May 7, 2004
Hillary's path to the White HouseBy Thomas Lifson
Hillary Clinton is ambitious, audacious, and fully capable of creating devious, multi—step strategies. Blindsiding her fervent opponents, she may yet shock the world and realize her longstanding ambition to win election as President —— in the year 2004. Doing so would only require her to use tactics which she and her husband have already perfected.
Small signs already indicate she and her husband are laying the foundations for a fascinating gambit which could land her in the Oval Office next year.
Step one requires her to obtain the nomination as Vice President on a John Kerry ticket. No less an authority than Dick Morris has already proclaimed his belief that the late June timing of publication of Bill Clinton's memoirs is designed to demonstrate to Kerry that the Clintons are fully capable of — in the currently popular metaphor — sucking the oxygen out of his campaign, if they choose to use their hold on the media, the Democrats' base, and the charisma chasm which separates Bill Clinton from John Kerry.
The Clintons long ago demonstrated a remarkable ability to quietly persuade other politicians to bend to their will. Remember that when Hillary decided to enter the race for one of New York's Senate seats, she leapfrogged ahead of other New York Democrats, who graciously stepped—aside. Such self—sacrificing, polite—to—the—point—of—abnegation behavior has never previously been cited as a notable characteristic of New Yorkers.
Hillary is enough of a realist, and the wounds of the defeat of her health care plan are still fresh enough, that she recognizes her opponents are numerous, determined, and capable of playing hardball with her. Ruefully, she also recognizes that she is a lightning rod, and that her record contains enough conductive material standing high enough off the ground to allow her opponents to seriously damage her in a Presidential campaign. She also probably recognizes that her own talents as a campaigner are limited enough that a long, drawn—out Presidential race might not come out the way she wishes.
Running as Vice President, Hillary would still attract attacks from her enemies, but she would be fully capable of mobilizing her formidable talents as an attack dog, while also playing the victim card, as a poor female target of sexists who do not want to see a woman get ahead in politics. How much damage could she do as presiding officer of the Senate, anyway?
More importantly, enemy fire would be concentrated at the top of the ticket. Senator John Kerry, whatever his talents in winning the favor of wealthy women, appears to lack the ability to connect with a large segment of the electorate. Haughty, aristocratic, liberal, and sporting an Irish—sounding name, Kerry never had to face the kind of flak in Massachusetts which a Presidential run entails. To date, his abilities to handle the pressures of a Presidential race have dismayed his allies and delighted his enemies. Whispers about the need to replace him as a candidate are already being heard beyond the confines of the Democrats' inner circle.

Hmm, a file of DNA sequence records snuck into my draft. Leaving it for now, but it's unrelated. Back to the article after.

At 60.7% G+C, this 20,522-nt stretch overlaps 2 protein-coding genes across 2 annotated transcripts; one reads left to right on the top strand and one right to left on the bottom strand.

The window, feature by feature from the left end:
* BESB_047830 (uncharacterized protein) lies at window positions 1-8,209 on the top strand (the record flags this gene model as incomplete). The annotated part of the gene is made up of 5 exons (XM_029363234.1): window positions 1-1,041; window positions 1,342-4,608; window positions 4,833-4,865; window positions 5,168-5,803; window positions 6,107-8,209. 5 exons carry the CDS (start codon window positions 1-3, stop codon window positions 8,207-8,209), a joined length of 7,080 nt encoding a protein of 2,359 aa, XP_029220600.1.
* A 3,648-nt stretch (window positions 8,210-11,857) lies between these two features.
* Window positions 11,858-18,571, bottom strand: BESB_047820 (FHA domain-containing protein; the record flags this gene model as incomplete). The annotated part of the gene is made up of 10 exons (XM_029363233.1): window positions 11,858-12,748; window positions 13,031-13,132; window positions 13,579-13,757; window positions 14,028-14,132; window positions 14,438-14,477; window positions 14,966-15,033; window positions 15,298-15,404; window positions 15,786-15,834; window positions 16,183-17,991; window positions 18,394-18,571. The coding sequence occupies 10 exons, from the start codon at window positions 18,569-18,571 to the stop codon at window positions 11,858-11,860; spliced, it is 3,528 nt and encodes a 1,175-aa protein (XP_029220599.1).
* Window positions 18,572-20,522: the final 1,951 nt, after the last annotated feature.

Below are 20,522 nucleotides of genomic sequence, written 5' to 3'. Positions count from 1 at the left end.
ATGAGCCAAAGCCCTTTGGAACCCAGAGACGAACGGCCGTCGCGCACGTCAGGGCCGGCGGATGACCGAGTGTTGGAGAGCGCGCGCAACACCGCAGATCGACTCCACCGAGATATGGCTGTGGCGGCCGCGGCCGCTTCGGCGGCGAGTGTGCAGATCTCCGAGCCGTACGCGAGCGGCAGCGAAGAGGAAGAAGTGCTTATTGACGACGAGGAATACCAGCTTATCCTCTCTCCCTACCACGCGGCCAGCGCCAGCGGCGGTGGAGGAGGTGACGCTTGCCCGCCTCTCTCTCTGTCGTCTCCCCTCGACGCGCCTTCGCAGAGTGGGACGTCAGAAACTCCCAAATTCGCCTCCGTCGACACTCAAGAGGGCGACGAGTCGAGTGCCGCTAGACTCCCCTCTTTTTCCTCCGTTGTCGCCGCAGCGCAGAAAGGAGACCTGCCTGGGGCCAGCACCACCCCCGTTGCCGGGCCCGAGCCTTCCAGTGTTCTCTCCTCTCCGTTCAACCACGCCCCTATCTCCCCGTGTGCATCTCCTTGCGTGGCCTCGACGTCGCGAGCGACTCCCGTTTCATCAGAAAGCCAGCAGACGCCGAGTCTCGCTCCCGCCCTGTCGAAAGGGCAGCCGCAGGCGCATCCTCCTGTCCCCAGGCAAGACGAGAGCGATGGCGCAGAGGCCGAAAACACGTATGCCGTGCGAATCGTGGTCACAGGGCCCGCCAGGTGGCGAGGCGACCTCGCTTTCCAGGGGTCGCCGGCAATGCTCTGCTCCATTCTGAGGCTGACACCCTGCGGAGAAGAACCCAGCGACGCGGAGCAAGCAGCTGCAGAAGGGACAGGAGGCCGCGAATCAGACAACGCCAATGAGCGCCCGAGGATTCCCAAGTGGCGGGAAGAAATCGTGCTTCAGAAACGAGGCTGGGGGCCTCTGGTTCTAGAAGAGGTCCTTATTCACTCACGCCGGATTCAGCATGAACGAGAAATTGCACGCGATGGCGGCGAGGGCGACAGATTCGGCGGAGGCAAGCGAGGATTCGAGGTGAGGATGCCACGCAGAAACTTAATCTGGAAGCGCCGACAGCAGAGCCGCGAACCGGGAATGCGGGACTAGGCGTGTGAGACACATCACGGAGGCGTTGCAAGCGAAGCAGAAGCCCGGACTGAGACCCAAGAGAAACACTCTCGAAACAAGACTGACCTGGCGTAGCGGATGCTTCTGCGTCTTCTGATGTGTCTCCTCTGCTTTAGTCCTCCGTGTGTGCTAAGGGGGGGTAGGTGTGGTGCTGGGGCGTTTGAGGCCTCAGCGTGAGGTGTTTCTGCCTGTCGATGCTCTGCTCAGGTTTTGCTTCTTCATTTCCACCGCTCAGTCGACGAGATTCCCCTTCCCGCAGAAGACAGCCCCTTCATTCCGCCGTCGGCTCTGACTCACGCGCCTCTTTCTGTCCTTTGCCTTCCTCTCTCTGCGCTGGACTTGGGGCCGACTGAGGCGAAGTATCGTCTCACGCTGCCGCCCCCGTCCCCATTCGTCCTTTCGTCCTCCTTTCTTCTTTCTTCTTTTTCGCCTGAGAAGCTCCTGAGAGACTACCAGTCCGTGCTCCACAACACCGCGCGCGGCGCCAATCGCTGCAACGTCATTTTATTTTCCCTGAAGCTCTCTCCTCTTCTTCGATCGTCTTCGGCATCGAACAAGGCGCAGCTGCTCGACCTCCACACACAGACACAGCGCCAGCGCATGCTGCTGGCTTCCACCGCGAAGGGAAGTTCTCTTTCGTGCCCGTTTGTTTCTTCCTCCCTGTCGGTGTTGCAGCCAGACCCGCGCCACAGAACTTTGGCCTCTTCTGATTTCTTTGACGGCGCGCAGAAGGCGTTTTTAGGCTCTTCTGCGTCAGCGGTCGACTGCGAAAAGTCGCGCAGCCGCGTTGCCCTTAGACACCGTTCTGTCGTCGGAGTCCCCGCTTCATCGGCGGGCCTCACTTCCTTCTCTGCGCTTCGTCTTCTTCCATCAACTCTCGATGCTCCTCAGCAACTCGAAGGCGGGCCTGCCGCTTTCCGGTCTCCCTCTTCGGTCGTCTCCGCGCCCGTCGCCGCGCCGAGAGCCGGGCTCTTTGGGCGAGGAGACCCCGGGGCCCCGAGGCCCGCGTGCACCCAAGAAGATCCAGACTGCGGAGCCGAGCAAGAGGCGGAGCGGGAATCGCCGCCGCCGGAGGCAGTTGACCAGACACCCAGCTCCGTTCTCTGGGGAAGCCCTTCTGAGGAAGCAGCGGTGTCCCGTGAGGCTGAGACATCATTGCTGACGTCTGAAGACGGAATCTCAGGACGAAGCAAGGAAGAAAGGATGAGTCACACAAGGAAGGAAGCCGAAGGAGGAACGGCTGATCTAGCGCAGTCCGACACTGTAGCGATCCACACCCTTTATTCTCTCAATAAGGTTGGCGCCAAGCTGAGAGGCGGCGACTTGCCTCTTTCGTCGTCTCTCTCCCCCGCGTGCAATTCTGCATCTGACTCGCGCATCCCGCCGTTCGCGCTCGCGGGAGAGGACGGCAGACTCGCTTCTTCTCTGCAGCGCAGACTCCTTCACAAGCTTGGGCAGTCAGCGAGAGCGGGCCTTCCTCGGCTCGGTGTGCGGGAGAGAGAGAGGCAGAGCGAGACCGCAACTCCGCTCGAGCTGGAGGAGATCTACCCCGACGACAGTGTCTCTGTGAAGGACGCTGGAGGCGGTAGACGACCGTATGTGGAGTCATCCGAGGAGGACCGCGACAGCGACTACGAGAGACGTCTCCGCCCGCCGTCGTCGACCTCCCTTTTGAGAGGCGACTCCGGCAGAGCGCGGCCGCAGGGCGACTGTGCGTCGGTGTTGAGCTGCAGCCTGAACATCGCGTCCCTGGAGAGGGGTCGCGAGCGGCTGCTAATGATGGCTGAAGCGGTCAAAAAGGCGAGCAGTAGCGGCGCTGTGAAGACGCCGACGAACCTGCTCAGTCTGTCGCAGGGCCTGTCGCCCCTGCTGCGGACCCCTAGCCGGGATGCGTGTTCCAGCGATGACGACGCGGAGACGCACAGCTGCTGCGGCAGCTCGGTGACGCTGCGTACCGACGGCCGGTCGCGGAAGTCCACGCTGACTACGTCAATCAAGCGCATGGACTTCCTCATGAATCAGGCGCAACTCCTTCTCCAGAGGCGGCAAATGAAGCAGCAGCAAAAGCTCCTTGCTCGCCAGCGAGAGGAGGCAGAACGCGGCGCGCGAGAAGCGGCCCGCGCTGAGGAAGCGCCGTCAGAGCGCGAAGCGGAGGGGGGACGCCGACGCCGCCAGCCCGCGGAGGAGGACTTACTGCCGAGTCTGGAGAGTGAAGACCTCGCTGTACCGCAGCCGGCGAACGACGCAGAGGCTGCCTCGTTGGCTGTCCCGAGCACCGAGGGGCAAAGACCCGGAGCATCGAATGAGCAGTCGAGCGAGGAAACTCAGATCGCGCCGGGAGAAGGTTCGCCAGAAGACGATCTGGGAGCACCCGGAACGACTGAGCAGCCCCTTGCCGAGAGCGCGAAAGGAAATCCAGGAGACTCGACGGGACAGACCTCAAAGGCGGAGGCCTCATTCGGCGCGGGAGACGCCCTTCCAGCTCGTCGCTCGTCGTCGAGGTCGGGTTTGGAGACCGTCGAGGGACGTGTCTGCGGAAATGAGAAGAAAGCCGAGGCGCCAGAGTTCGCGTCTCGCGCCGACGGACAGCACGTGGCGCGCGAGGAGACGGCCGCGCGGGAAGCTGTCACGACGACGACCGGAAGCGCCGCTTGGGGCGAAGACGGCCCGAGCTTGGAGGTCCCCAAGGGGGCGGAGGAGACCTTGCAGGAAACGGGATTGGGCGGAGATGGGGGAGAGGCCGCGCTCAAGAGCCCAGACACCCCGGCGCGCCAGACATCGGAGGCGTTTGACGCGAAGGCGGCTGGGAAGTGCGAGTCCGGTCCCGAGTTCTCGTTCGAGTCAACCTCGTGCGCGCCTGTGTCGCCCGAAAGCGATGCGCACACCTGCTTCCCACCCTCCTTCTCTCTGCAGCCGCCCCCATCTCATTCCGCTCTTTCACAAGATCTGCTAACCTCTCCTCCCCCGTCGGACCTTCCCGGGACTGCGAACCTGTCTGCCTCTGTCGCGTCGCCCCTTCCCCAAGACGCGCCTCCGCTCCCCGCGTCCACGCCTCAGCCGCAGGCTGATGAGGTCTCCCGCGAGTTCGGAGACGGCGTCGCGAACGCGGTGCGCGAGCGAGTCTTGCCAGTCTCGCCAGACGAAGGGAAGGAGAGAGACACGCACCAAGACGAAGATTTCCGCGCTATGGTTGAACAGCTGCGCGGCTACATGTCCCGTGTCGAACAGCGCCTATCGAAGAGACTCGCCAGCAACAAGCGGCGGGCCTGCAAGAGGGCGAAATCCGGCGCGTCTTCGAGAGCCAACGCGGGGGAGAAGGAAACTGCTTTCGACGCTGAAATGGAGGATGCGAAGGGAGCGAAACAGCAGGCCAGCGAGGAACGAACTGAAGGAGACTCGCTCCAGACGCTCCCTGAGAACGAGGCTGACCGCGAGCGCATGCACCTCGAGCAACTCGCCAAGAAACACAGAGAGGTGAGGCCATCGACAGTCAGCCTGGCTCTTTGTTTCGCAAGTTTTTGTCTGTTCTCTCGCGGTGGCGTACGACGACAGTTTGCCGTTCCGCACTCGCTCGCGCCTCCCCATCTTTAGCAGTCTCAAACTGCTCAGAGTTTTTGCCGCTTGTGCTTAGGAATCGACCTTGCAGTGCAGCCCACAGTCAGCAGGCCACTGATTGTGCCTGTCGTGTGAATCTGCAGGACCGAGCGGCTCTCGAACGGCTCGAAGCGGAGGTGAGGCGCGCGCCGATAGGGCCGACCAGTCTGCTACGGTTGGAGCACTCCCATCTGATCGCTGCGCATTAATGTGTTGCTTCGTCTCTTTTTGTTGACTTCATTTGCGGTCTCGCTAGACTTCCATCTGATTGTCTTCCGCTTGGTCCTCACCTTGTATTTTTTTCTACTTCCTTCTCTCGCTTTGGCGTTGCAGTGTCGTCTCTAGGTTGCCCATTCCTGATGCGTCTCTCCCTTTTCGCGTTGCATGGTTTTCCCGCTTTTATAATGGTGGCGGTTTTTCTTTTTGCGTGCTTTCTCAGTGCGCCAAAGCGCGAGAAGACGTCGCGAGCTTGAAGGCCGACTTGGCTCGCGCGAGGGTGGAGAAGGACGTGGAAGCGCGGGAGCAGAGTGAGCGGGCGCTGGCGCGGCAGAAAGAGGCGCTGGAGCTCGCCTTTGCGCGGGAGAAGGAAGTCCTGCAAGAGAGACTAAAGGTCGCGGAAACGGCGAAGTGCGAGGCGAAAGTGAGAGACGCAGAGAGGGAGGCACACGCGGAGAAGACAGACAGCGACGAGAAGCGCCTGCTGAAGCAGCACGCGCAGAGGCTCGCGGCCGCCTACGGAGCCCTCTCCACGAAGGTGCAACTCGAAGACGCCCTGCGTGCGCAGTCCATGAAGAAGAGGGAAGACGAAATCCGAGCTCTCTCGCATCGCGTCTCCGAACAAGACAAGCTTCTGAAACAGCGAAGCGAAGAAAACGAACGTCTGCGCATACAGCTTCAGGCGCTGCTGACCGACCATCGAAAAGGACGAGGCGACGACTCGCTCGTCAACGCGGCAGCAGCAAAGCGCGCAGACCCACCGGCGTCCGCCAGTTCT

Hillary is extremely unlikely to want to displace Kerry as the choice of the Democrats' convention in Boston, his home town. Not only would such a move trigger criticism of her pathological ambition, it would also place her personal lightning rod at the top of the tallest tree on the political golf course. So, if she follows the strategy being outlined here, look for her to graciously accept a 'draft Hillary' movement for the Vice Presidential nomination of the Democrats.
Astute poll watchers have noted that Hillary is no lock for re—election to the Senate in 2006, if Rudy Giuliani (a man with his own Presidential ambitions) should run against her. There would be an element of self—protection at work in seeking the nomination as Vice President, as well, since a defeat in the 2006 Senate race would effectively end her chance at attaining the Presidency.
Step two in the plan would be to conscientiously run as a model Vice Presidential candidate —— in public. Her behavior in the Senate conclusively demonstrates that when it serves her career interests, Hillary can put her head down and do the humble hard work necessary to win the favor of others. She would ceaselessly campaign for the ticket, taking the secondary locales, visiting the county seats, junior high school gyms, and factory gates. Once you have courted upstate New York and won approval, despite Illinois and Arkansas roots, you can handle the duties of a candidate for veep.